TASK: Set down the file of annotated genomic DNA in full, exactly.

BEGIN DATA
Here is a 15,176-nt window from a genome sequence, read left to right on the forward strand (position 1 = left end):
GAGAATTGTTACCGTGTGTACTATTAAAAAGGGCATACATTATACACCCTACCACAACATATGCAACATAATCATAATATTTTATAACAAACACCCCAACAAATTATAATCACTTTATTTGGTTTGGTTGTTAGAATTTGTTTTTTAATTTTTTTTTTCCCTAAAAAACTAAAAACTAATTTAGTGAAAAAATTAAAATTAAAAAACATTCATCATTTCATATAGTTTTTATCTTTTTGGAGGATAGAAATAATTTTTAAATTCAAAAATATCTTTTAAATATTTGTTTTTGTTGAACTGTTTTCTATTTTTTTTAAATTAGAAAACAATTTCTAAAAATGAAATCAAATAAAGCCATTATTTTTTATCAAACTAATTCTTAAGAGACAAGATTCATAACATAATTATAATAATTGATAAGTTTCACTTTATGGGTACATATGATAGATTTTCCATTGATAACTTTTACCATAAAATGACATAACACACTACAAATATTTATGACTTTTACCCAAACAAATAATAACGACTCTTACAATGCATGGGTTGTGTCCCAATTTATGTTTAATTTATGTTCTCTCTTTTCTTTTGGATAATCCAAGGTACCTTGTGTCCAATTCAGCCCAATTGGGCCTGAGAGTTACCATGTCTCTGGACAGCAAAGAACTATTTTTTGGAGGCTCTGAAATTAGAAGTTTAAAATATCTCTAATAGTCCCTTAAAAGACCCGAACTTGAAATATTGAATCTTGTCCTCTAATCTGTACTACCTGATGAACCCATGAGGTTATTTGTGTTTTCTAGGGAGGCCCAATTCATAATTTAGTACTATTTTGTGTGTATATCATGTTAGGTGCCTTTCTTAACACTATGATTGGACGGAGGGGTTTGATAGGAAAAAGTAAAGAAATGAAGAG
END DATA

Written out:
Here is a 15,176-nt window from a genome sequence, read left to right on the forward strand (position 1 = left end):
GAGAATTGTTACCGTGTGTACTATTAAAAAGGGCATACATTATACACCCTACCACAACATATGCAACATAATCATAATATTTTATAACAAACACCCCAACAAATTATAATCACTTTATTTGGTTTGGTTGTTAGAATTTGTTTTTTAATTTTTTTTTTCCCTAAAAAACTAAAAACTAATTTAGTGAAAAAATTAAAATTAAAAAACATTCATCATTTCATATAGTTTTTATCTTTTTGGAGGATAGAAATAATTTTTAAATTCAAAAATATCTTTTAAATATTTGTTTTTGTTGAACTGTTTTCTATTTTTTTTAAATTAGAAAACAATTTCTAAAAATGAAATCAAATAAAGCCATTATTTTTTATCAAACTAATTCTTAAGAGACAAGATTCATAACATAATTATAATAATTGATAAGTTTCACTTTATGGGTACATATGATAGATTTTCCATTGATAACTTTTACCATAAAATGACATAACACACTACAAATATTTATGACTTTTACCCAAACAAATAATAACGACTCTTACAATGCATGGGTTGTGTCCCAATTTATGTTTAATTTATGTTCTCTCTTTTCTTTTGGATAATCCAAGGTACCTTGTGTCCAATTCAGCCCAATTGGGCCTGAGAGTTACCATGTCTCTGGACAGCAAAGAACTATTTTTTGGAGGCTCTGAAATTAGAAGTTTAAAATATCTCTAATAGTCCCTTAAAAGACCCGAACTTGAAATATTGAATCTTGTCCTCTAATCTGTACTACCTGATGAACCCATGAGGTTATTTGTGTTTTCTAGGGAGGCCCAATTCATAATTTAGTACTATTTTGTGTGTATATCATGTTAGGTGCCTTTCTTAACACTATGATTGGACGGAGGGGTTTGATAGGAAAAAGTAAAGAAATGAAGAG